Intestacy & Community Property

Intestacy & Community Property

Probate Lawyer in Dallas, TX

Intestacy refers to the state or condition of dying without a will. Considerable problems may exist when a person passes away without leaving any legal stipulations as to how they wish for their property to be divided and distributed upon their death. In these circumstances, the property will be subject to the state's laws of intestacy. These laws call for the property to be passed along to the decedent's next of kin.

In Texas, spouses and children of the deceased person are generally those individuals who will be identified first in the establishment as legal heirs -- or a decedent's next of kin. When no spouses or children exist, the situation can become complicated. Generally, in these situations the state will look to surviving parents or siblings of the deceased person to determine who is next in line for the property left by the loss of their family member. The situation can again get complicated when the decedent has children from a previous marriage - a condition that could call for a different plan of division.

Understanding Community Property

Community property is, generally, speaking, any property that is acquired during marriage. However, as with most rules there are numerous exceptions. Whether property is separate or community is an issue that frequently arises after the death of someone who has been married more than once. And, whether property is separate or community will impact who receives what when the person dies without a will. Since Texas is one of only nine states to currently recognize community property, you should make every effort to ensure that the attorney you select to help you handle your case in Texas is one who is well versed in the issues surrounding estate administration and community property.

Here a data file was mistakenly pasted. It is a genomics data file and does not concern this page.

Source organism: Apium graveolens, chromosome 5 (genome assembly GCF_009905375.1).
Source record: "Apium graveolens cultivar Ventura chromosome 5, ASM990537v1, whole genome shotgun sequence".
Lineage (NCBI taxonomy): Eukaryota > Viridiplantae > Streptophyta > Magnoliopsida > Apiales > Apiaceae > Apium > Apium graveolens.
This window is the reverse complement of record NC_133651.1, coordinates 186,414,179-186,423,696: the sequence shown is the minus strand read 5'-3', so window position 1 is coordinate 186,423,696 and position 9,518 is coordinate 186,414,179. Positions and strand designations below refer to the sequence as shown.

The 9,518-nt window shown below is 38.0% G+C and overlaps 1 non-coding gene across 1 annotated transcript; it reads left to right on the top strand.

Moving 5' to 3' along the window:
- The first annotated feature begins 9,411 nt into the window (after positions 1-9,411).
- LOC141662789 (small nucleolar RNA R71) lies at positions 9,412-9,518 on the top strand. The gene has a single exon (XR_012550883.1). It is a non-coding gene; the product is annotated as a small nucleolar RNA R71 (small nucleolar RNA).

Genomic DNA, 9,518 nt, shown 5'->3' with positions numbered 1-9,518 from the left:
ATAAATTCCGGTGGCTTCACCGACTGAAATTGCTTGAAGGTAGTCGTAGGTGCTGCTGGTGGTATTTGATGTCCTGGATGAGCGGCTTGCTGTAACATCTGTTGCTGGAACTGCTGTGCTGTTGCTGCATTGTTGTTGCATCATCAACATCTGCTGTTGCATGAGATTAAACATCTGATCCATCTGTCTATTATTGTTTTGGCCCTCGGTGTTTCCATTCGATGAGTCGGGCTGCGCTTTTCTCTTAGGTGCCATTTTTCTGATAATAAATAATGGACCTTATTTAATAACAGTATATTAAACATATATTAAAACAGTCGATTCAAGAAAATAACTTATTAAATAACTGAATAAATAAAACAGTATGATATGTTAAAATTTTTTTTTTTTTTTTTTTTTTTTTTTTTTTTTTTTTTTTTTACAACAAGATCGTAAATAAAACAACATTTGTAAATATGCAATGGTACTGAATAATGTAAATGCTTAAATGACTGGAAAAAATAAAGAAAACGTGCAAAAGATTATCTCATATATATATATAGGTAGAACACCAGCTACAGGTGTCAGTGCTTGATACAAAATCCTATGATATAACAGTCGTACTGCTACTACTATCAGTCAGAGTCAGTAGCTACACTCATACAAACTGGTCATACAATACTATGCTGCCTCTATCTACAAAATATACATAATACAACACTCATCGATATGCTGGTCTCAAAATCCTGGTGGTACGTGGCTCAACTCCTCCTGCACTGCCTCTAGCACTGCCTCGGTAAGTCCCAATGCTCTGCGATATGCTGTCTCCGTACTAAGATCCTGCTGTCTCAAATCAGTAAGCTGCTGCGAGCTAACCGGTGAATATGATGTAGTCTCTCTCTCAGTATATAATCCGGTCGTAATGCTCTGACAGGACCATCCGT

The Law of Descent and Distribution

Intestate succession statutes, also referred to as the law of intestacy, will be used to divide and distribute the remaining property of a person who has passed and left no will. Assuming the value of the decedent's property is greater than the total amount of their enforceable debts (if any exist) and the expenses associated with the costs of the funeral and final illness, the law of intestacy will be applied to the situation.

The Court will determine who the decedent's heirs are when requested to do so by a person interested in the estate - generally a family member. Then, if needed, the Court will appoint some who will assume the responsibility of appropriately distributing the property of the person who died without a will.

Partial Intestacy

One can have a valid will that does not dispose of all of their property. If that occurs it is described as a partial intestacy. The property that is disposed of under the will would be distributed to those named in the will and the property that is not disposed of under the will would go to the decedent's heirs at law. Texas courts are reluctant to recognize partial intestacies, but when they occur they will need to be addressed appropriately.